“Forest dwellers are the people who knowns forests best and have the most reason to defend and nurture them”, according to Fred Pearce – award-winning writer of A Trillion trees: How We Can Reforest Our World.
The World Economic Forum (WEF) has set a goal of planting a trillion more trees. This would mean that every second a thousand trees need to be planted for the coming 30 years. Covering the size of the US.
Research has shown that with the support of Indigenous and forest communities, restoration projects appear most successful. These areas would harbour an equal if not greater biodiversity than protected areas, which was shown in a study conducted in Australia, Brazil and Canada by Schuster R. and colleagues in 2019. According to Richard Schuster (2019) it is the land-management practices of many Indigenous communities that keeps species numbers high. Therefore, collaborating with Indigenous land stewards will be essential in ensuring the survival and thriving of species, states Schuster.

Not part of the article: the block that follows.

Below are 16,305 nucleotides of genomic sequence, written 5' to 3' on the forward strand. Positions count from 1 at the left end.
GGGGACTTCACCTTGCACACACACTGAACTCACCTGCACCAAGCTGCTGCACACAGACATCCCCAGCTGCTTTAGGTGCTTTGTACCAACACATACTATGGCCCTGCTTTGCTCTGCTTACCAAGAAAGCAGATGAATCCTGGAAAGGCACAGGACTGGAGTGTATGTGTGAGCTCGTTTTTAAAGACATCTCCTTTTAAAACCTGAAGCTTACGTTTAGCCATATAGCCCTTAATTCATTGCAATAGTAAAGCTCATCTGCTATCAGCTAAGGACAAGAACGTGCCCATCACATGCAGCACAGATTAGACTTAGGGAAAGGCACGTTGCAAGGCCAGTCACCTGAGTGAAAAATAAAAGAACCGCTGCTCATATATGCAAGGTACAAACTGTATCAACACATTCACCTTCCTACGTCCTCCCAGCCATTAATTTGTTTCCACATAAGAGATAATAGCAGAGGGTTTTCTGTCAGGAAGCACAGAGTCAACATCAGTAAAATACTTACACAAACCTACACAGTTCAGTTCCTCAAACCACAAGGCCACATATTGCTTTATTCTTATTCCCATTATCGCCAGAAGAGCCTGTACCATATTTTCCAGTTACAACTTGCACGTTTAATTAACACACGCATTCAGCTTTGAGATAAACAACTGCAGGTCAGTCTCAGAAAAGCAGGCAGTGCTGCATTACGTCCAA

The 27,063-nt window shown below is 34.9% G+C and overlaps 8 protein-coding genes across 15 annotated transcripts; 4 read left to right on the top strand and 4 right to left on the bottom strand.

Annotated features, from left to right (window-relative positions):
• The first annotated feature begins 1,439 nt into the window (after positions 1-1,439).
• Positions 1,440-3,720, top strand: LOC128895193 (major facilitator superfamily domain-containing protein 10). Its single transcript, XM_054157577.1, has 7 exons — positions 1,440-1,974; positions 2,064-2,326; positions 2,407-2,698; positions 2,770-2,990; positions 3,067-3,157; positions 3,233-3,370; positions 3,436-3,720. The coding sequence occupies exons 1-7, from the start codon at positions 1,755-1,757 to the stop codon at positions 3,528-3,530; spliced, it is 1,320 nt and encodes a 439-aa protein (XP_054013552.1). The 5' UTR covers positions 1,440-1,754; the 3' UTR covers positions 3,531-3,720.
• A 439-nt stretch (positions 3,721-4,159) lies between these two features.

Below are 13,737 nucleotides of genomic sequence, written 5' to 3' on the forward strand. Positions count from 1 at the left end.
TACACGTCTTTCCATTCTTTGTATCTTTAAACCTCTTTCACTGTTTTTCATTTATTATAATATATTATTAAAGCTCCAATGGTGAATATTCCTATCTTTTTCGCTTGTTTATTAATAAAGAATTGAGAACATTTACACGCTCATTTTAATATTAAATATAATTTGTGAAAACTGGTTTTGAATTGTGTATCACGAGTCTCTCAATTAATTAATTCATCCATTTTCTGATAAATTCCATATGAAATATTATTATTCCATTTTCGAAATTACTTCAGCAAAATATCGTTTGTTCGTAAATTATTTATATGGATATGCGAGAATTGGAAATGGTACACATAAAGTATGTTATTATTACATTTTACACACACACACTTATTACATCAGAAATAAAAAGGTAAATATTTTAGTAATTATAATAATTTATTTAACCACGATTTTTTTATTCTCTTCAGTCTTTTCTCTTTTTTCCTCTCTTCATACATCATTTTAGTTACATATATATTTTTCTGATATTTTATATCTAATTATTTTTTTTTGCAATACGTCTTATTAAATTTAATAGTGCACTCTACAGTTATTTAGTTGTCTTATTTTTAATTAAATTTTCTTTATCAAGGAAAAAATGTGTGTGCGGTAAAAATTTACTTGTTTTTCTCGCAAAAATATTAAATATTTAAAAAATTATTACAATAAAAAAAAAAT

Example of a community-induced restoration: Mangrove Restoration in Indonesia
Since coastal mangrove forests across Southeast Asia had to make room for shrimp ponds, shorelines have been exposed to erosion leaving communities vulnerable to extreme weather events such as storm waves, tsunamis and high tides.
To solve this, communities that live on the edge have planted new mangroves and built permeable brushwood barriers in the shallow mud just offshore. Slowing down the currents and trapping sediment, which results in catching mangrove seeds that float in the water. Inducing a slow process of natural restoration.
Mat Sairi, a leader in Timbulsloko village, which pioneered the restoration says “Mangroves provide many benefits, like oysters, crabs, and fish growing among their roots, as well as protection of the coastline.”
Want to dig into more examples? Read the full article here: https://www.fern.org/story-articles/the-rights-path/
Want to read more about the research Schuster R. et al. (2019) has conducted? Visit: https://850ae693-efe2-42bb-95a5-3ec8f037a94d.filesusr.com/ugd/f9231e_4f4cfb610be1428baacce08799b01d32.pdf
Listen to Fred Pearce talking about his book at the Wigtown Book Festival that took place 22/09 – 04/10/2021. Go to this link: https://www.youtube.com/watch?v=4Doc1870Zjk
The featured image was taken by Kris Vandekerkhove